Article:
Michael Moore: And so right there basically paid for their new overj license. So pretty cool. And so some other benefits is, you know, when you have this kind of analytical capability, this ability to actually look at how things are connected. This really does help cut down on things like false positives that are being
Michael Moore: that are being generated by more simple rules-based systems. It allows your special investigations units to to operate more effectively.
Michael Moore: And you'll end up with a significant drop in fraud payout, and and you'll see the Roi around that. Let's go to the next slide.
Michael Moore: Zurich, insurance uses us as well.
Michael Moore: and
Michael Moore: and without going into the details and the specific details of their implementation, I've got a few things that we can share with you on that. So they claim that they've they've saved themselves over , h of investigative investigator hours, and these are some of the some of the statements that they're making. You know about this implementation, you know. Previously they had a lot of data that didn't have a lot of con context.
Michael Moore: but their ability to look at things like bank accounts and addresses and customer data together was seen as a major benefit
Michael Moore: because they can link them holistically in the graph.
Michael Moore: And they can also update that in real time and see the shifts in the graph
Michael Moore: which helps them with their rep with their reconciliation. So the next slide.
Michael Moore: And so
Michael Moore: you know, they're able to basically bring together, you know, the same kinds of information that we've been showing, and they're also enriching this interestingly with data from external sources, like national databases, blacklists, and other economic data like credit scores to provide additional context around the individuals in their databases.
Michael Moore: And so, you know, they love the ability to rapidly identify issues. They can see the context and they can drill down to a specific claim. See what else it's linked to. They can compare it to past behavior, get a full understanding of everybody that's involved in the claim.
Michael Moore: And then a
Michael Moore: their investigators like this solution so much that our stakeholder there shared that, you know. If we were to
Michael Moore: take it away, there would be a huge outcry. So anyway, the point is is that this kind of capability really is helps. You find, you know, those needles in the haystack do it at scale, and be able to really improve the productivity. Of your investigators as well as actually manage down your false positives and your payoffs.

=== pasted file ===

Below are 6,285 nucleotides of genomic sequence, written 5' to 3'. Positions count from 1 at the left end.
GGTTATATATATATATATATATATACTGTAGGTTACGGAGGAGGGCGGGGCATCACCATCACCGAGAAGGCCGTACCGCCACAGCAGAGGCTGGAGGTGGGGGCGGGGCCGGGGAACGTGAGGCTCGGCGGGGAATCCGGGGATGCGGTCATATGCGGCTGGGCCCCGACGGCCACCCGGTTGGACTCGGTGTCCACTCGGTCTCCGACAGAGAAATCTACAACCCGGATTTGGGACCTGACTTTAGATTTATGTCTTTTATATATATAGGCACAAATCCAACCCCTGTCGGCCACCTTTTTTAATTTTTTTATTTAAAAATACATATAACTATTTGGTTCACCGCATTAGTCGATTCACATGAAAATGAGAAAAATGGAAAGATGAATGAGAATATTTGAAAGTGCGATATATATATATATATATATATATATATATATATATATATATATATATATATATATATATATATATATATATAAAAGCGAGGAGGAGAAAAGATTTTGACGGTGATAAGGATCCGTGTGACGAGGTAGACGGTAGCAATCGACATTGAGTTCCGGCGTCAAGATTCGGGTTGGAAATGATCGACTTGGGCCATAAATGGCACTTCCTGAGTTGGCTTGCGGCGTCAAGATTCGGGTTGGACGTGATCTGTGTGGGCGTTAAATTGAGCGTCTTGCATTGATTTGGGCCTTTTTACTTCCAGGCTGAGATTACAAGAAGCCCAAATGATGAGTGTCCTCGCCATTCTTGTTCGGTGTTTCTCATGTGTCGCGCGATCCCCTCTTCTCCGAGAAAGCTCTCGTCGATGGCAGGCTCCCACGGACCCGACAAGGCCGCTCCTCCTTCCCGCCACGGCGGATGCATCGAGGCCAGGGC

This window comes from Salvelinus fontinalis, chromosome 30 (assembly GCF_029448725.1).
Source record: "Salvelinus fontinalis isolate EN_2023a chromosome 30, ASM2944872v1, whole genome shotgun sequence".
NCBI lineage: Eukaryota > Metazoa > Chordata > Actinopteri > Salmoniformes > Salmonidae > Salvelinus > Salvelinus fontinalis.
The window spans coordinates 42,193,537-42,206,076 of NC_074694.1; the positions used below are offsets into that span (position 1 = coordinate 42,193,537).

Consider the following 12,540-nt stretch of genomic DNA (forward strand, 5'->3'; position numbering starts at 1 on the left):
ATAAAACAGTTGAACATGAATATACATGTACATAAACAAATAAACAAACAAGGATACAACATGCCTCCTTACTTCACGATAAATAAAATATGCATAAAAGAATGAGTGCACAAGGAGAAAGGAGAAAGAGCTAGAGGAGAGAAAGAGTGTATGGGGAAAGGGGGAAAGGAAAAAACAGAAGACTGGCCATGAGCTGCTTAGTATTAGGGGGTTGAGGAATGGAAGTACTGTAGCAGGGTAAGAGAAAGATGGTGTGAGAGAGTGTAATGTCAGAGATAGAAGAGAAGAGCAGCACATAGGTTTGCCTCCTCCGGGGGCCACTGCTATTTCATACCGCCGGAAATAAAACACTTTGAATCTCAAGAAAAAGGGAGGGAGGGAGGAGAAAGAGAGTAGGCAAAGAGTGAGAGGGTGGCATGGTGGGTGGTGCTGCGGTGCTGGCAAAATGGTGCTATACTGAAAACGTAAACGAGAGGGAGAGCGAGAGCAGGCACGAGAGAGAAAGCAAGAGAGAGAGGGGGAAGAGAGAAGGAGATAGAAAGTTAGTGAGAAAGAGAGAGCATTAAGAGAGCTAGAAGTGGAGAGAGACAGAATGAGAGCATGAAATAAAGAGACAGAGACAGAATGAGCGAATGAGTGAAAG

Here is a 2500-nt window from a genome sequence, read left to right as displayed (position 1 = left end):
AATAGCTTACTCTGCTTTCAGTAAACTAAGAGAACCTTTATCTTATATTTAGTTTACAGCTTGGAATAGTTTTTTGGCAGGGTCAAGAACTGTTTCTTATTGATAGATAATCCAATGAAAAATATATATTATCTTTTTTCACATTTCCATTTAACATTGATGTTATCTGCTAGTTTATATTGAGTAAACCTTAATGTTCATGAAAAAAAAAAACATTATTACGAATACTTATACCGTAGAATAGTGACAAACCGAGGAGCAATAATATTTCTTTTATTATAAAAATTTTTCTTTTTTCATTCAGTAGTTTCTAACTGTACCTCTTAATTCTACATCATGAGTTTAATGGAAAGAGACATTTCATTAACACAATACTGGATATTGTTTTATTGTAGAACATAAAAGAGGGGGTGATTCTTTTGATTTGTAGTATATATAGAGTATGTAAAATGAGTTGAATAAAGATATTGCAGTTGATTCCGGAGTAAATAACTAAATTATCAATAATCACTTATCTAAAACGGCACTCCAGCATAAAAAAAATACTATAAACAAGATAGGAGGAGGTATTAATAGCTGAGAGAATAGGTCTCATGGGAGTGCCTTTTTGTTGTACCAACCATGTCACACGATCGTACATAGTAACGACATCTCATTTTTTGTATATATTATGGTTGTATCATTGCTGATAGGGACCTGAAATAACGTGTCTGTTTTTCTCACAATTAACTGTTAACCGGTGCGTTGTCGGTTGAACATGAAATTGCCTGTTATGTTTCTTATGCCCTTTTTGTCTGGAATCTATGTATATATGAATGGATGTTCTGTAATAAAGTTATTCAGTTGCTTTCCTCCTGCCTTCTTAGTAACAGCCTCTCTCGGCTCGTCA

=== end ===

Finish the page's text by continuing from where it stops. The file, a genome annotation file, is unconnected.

Michael Moore: So the next slide and I think we are done.
Scott Heath: Super. Well, Michael's thank you so much for that. And and I think what what we're hoping the audience has seen today is a couple of different things, right? Which is
Scott Heath: this really can be
Scott Heath: fast. It can be incredibly accurate, and it can really move the needle. What you've seen today is is like literally one of thousands of kinds of use cases in a couple of different ways and in in kind of where we're going. Here is that with expiro and neo for J. We can do these kinds of things at a different level. We can make them fast. Obviously, neo can scale the performance.
the machine learning those kinds of aspects that bring that to it. And then, hopefully, what you saw today was expiro and the ability to make it easy
Scott Heath: whether it's a chat capability it's bringing up for analysts or other kinds of sort of more technical side folks or
Scott Heath: claim adjusters and very simplistic kinds of customer focus team members. It doesn't have to be overwhelming. And it really should be easy and fast to sort of bring all that together. And then here at the end, look us up online. Neo, obviously it has an enormous
Scott Heath: sort of self-learning capabilities that are out there. There's code. If you're interested, lots of great things that are going on out there, so certainly go check out all these links, and there's even more online with Neo.
Scott Heath: And then for expiry we're in most of the major clouds
Scott Heath: we can install, either on premise or the cloud, but certainly look us up as well, and as we're getting to our next slide here, we'll open up the floor for questions. If you have any questions, please enter them in the box.
And we will be sending out the recording of the video
Scott Heath: at the end of this week, and we'll be able to do that from there. So we'll take a minute here and basically identify questions. If you wanna send those in? Michael? Looks like one came in for you. Which is
Scott Heath: how much data do I need to run the algorithms on to touch, to start to get accuracy information.
Michael Moore: Well, you could run the algorithms on any amount of data.
Michael Moore: the
Michael Moore: and the